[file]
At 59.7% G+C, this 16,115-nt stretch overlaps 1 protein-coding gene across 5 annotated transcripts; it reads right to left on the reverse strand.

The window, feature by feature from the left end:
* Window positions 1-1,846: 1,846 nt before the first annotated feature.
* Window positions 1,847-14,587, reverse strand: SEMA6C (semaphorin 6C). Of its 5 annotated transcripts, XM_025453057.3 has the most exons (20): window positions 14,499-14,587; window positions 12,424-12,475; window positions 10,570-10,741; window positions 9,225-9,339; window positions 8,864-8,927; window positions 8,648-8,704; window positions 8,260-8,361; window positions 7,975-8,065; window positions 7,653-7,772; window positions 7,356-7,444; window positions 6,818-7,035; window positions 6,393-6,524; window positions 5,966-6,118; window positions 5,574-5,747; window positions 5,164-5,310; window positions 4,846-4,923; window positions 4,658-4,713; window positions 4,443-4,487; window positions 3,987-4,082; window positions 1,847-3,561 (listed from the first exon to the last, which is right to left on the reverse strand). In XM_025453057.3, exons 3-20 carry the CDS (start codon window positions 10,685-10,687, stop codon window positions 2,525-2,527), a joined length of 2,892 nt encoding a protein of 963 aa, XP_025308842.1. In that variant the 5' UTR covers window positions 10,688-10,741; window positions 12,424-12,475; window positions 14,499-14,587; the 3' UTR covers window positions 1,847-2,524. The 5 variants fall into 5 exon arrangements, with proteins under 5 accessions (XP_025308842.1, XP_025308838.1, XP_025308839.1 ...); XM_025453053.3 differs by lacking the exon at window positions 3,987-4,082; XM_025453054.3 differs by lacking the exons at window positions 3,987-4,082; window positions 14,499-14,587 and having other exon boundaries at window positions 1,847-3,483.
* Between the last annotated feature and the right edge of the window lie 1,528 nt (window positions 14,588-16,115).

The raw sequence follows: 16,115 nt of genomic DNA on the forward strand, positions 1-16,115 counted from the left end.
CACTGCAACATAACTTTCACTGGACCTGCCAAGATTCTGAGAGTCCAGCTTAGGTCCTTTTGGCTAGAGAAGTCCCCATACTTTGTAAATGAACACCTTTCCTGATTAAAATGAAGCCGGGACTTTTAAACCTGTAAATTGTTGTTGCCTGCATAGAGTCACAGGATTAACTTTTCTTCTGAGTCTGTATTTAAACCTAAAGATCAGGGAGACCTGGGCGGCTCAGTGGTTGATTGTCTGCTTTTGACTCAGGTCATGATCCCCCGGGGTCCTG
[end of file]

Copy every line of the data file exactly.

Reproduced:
At 59.7% G+C, this 16,115-nt stretch overlaps 1 protein-coding gene across 5 annotated transcripts; it reads right to left on the reverse strand.

The window, feature by feature from the left end:
* Window positions 1-1,846: 1,846 nt before the first annotated feature.
* Window positions 1,847-14,587, reverse strand: SEMA6C (semaphorin 6C). Of its 5 annotated transcripts, XM_025453057.3 has the most exons (20): window positions 14,499-14,587; window positions 12,424-12,475; window positions 10,570-10,741; window positions 9,225-9,339; window positions 8,864-8,927; window positions 8,648-8,704; window positions 8,260-8,361; window positions 7,975-8,065; window positions 7,653-7,772; window positions 7,356-7,444; window positions 6,818-7,035; window positions 6,393-6,524; window positions 5,966-6,118; window positions 5,574-5,747; window positions 5,164-5,310; window positions 4,846-4,923; window positions 4,658-4,713; window positions 4,443-4,487; window positions 3,987-4,082; window positions 1,847-3,561 (listed from the first exon to the last, which is right to left on the reverse strand). In XM_025453057.3, exons 3-20 carry the CDS (start codon window positions 10,685-10,687, stop codon window positions 2,525-2,527), a joined length of 2,892 nt encoding a protein of 963 aa, XP_025308842.1. In that variant the 5' UTR covers window positions 10,688-10,741; window positions 12,424-12,475; window positions 14,499-14,587; the 3' UTR covers window positions 1,847-2,524. The 5 variants fall into 5 exon arrangements, with proteins under 5 accessions (XP_025308842.1, XP_025308838.1, XP_025308839.1 ...); XM_025453053.3 differs by lacking the exon at window positions 3,987-4,082; XM_025453054.3 differs by lacking the exons at window positions 3,987-4,082; window positions 14,499-14,587 and having other exon boundaries at window positions 1,847-3,483.
* Between the last annotated feature and the right edge of the window lie 1,528 nt (window positions 14,588-16,115).

The raw sequence follows: 16,115 nt of genomic DNA on the forward strand, positions 1-16,115 counted from the left end.
CACTGCAACATAACTTTCACTGGACCTGCCAAGATTCTGAGAGTCCAGCTTAGGTCCTTTTGGCTAGAGAAGTCCCCATACTTTGTAAATGAACACCTTTCCTGATTAAAATGAAGCCGGGACTTTTAAACCTGTAAATTGTTGTTGCCTGCATAGAGTCACAGGATTAACTTTTCTTCTGAGTCTGTATTTAAACCTAAAGATCAGGGAGACCTGGGCGGCTCAGTGGTTGATTGTCTGCTTTTGACTCAGGTCATGATCCCCCGGGGTCCTG